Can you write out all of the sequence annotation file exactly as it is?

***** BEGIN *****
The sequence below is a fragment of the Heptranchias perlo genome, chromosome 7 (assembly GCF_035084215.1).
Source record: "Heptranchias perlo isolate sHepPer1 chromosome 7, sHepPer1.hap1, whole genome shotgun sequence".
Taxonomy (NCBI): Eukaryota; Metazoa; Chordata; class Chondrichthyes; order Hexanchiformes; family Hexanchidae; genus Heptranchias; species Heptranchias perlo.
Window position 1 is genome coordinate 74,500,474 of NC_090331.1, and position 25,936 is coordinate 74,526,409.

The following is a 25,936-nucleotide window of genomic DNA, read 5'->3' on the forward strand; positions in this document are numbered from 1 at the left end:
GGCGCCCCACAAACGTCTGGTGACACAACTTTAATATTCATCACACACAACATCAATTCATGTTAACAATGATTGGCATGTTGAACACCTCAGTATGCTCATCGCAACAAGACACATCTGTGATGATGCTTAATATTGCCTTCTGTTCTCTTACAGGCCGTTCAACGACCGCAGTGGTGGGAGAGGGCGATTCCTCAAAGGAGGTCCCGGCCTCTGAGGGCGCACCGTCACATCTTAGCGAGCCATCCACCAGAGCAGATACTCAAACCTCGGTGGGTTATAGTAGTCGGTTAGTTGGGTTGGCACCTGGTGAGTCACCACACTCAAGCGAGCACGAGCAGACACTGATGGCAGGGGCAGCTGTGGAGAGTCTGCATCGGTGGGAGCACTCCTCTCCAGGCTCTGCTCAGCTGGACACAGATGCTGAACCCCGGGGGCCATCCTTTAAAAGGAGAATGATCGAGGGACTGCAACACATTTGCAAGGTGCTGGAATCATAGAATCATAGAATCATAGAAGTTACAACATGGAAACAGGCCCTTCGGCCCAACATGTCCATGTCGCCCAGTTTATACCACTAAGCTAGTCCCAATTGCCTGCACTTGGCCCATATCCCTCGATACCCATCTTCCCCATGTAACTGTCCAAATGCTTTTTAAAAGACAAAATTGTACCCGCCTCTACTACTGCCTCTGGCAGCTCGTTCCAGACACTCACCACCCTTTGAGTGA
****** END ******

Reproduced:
The sequence below is a fragment of the Heptranchias perlo genome, chromosome 7 (assembly GCF_035084215.1).
Source record: "Heptranchias perlo isolate sHepPer1 chromosome 7, sHepPer1.hap1, whole genome shotgun sequence".
Taxonomy (NCBI): Eukaryota; Metazoa; Chordata; class Chondrichthyes; order Hexanchiformes; family Hexanchidae; genus Heptranchias; species Heptranchias perlo.
Window position 1 is genome coordinate 74,500,474 of NC_090331.1, and position 25,936 is coordinate 74,526,409.

The following is a 25,936-nucleotide window of genomic DNA, read 5'->3' on the forward strand; positions in this document are numbered from 1 at the left end:
GGCGCCCCACAAACGTCTGGTGACACAACTTTAATATTCATCACACACAACATCAATTCATGTTAACAATGATTGGCATGTTGAACACCTCAGTATGCTCATCGCAACAAGACACATCTGTGATGATGCTTAATATTGCCTTCTGTTCTCTTACAGGCCGTTCAACGACCGCAGTGGTGGGAGAGGGCGATTCCTCAAAGGAGGTCCCGGCCTCTGAGGGCGCACCGTCACATCTTAGCGAGCCATCCACCAGAGCAGATACTCAAACCTCGGTGGGTTATAGTAGTCGGTTAGTTGGGTTGGCACCTGGTGAGTCACCACACTCAAGCGAGCACGAGCAGACACTGATGGCAGGGGCAGCTGTGGAGAGTCTGCATCGGTGGGAGCACTCCTCTCCAGGCTCTGCTCAGCTGGACACAGATGCTGAACCCCGGGGGCCATCCTTTAAAAGGAGAATGATCGAGGGACTGCAACACATTTGCAAGGTGCTGGAATCATAGAATCATAGAATCATAGAAGTTACAACATGGAAACAGGCCCTTCGGCCCAACATGTCCATGTCGCCCAGTTTATACCACTAAGCTAGTCCCAATTGCCTGCACTTGGCCCATATCCCTCGATACCCATCTTCCCCATGTAACTGTCCAAATGCTTTTTAAAAGACAAAATTGTACCCGCCTCTACTACTGCCTCTGGCAGCTCGTTCCAGACACTCACCACCCTTTGAGTGA